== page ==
"Steady now..."



It was a fun game. In the beginning it looked like the Americans were going nowhere but when a more decisive advance got rolling on the US left, coordinated with the flanking squad and with the Sherman tank adding its machine guns to that attack the US came really close to a win. As it turned out the US started of too cautiously to have enough time to secure a win in the end.

Our first WW2 game for the blog and with the American player not having played Bolt Action before it was a bit tentative at first. All in all Bolt Action provided a good game with its activation system giving a tense, smooth and including gaming experience through out. Some things are not as good though like troops not being very punished for being caught in the open and some weapon ranges - for example the US 60mm mortar with the rules as written has a range of a mere 24 inches. It feels like they could leave the mortar in the depot and toss grenades by hand instead. :-)

The challenge with writing semi-modern rule sets like these are that the players have a rather good idea of what "should" be the outcome from a historical stand point. A problem that isn't as pronounced in lets say a Fantasy or Sci-Fi setting or even in a setting of more ancient history. 

This is not one of those Bolt Action bashing texts however. Bolt Action is perhaps more of a "Game" than some of the other WW2 rule sets but that doesn't have to be a problem. Competitive tournament play can be a alot of fun as long as both players know what they are in for. Also, criticism is often heard towards Bolt Action for that its force selection point system encourage less historical and more competitive force selection. The way we see it such problem is maybe not so much a problem with the rules as with the players. The Bolt Action rule set could handle the "historical" line ups we used just fine, probably as well as a more min-maxed force selection.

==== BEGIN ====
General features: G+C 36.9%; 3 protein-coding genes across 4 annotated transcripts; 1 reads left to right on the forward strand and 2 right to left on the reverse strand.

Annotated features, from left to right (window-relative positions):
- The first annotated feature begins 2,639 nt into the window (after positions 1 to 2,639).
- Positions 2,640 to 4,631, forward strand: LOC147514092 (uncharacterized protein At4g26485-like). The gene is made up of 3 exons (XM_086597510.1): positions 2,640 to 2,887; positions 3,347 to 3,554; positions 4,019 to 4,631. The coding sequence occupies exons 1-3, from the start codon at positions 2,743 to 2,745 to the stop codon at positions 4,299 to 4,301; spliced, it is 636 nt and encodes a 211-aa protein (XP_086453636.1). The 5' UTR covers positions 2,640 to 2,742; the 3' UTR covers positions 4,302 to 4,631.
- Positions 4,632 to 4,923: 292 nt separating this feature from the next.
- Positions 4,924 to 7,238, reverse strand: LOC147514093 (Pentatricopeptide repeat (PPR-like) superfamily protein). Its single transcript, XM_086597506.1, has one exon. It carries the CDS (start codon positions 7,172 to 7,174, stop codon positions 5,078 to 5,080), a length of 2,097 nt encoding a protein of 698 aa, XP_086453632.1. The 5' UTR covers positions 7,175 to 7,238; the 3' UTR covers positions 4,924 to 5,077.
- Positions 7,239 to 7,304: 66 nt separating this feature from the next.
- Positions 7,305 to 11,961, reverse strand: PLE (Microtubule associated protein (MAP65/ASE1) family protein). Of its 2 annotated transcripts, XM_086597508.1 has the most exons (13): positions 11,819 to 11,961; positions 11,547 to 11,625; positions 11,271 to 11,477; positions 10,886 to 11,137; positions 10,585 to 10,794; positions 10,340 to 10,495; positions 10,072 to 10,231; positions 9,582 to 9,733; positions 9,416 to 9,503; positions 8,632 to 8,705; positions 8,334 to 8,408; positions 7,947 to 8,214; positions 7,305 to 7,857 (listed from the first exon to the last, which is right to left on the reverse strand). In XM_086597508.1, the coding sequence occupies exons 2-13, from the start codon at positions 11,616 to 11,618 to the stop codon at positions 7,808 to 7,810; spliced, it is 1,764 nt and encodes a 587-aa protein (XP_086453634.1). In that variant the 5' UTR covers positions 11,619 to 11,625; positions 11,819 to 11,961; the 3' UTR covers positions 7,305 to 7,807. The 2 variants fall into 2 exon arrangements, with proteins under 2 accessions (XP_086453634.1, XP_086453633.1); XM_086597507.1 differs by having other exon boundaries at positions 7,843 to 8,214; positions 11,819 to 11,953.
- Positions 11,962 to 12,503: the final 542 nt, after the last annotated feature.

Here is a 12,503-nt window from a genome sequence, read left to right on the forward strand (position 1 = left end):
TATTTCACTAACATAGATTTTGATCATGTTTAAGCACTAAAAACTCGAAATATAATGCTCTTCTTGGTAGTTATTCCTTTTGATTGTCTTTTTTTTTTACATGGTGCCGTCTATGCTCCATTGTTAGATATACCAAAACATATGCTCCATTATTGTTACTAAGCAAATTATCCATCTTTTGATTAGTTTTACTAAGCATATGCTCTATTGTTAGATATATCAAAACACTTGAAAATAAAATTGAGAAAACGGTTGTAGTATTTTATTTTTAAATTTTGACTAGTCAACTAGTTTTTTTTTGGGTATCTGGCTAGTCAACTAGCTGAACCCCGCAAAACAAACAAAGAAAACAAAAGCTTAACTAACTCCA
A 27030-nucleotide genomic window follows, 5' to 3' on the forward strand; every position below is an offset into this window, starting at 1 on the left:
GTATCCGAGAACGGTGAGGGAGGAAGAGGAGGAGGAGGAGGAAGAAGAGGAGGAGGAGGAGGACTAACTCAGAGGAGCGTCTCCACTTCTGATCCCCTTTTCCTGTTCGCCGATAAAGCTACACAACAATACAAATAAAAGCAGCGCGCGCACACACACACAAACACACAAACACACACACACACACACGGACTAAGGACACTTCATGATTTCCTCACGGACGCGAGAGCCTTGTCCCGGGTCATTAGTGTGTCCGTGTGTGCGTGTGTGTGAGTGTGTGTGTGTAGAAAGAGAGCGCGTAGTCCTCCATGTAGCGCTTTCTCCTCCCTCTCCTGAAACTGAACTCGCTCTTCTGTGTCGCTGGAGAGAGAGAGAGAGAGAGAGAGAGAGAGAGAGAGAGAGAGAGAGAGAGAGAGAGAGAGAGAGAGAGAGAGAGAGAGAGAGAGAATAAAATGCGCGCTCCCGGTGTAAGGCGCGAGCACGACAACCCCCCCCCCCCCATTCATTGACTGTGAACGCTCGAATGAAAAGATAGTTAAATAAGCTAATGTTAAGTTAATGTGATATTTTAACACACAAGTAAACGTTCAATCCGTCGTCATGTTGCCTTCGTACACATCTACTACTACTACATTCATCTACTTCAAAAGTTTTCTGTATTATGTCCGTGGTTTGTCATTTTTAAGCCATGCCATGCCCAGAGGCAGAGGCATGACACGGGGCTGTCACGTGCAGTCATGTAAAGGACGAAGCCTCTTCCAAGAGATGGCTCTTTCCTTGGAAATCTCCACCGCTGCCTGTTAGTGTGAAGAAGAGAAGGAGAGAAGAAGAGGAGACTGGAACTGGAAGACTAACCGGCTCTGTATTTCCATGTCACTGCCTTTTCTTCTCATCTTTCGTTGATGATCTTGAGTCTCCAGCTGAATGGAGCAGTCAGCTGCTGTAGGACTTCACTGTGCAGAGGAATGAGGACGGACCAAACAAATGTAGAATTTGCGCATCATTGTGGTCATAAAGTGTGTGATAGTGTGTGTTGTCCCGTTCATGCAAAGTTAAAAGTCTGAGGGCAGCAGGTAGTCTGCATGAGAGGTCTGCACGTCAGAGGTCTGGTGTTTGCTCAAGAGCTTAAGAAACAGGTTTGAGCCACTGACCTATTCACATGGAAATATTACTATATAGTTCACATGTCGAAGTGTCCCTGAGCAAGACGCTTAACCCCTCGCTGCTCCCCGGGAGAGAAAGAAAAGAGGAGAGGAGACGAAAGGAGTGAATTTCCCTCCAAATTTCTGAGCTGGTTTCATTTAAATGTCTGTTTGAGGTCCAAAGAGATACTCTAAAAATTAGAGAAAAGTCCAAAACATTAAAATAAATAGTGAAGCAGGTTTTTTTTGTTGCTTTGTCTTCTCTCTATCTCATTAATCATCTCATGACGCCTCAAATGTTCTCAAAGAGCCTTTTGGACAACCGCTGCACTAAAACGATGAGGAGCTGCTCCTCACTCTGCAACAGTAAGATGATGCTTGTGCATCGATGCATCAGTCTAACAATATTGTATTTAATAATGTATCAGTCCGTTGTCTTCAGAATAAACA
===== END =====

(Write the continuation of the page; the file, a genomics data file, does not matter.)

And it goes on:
I'm sure we will play more Bolt Action games but we are also very much looking forward to try other WW2 rule sets as well.


  1. Nice report with beautiful pictures, we are in the heart of the action!

  2. Exellent AAR and pictures !

    Glad you removed all the activation dice that are seen in Bolt Action AAR, often sopiling good pictures. ;)

  3. Great AAR. I also agree with your comments on BA. My group also try to play with historical forces. The main benefit we find is that you can pick up the rules by turn 2 if you have not played for a couple of months. Looking forward to trying Chain of Command in 2015.

  4. Love that picture of the sniper team in the rafters.
    Ticks all the boxes with period, pictures of terrain and figures, finished off with an excellent AAR.

  5. Very nice looking game and a very interesting report. Looking forward to hearing your thoughts on Chain of Command when you get the time to try that game.

  6. Thanks alot guys. Really appreciated!
    @Dalauppror: Yes, markers instead of activation dice was really worth it.
    @Jonas: Chain of command is at the top of our "to play-list" when we find the time for trying a new rule set.